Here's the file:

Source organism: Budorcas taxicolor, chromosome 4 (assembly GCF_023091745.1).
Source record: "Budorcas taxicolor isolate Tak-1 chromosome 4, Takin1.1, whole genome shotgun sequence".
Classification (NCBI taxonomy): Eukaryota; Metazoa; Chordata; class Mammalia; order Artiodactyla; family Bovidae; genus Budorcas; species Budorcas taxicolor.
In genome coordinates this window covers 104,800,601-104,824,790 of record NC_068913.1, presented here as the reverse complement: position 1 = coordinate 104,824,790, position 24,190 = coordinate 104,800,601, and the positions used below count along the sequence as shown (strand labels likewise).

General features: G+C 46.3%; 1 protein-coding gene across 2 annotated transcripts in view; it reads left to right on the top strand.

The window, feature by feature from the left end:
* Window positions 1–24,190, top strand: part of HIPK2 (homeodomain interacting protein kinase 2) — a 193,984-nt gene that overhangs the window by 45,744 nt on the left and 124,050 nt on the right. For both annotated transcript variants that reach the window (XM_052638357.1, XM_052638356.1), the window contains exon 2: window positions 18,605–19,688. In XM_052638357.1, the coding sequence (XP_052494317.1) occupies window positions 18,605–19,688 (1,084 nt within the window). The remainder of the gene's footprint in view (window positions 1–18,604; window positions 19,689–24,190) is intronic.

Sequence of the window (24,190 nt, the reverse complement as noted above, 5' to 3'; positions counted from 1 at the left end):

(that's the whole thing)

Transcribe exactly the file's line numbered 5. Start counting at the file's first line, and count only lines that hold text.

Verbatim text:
General features: G+C 46.3%; 1 protein-coding gene across 2 annotated transcripts in view; it reads left to right on the top strand.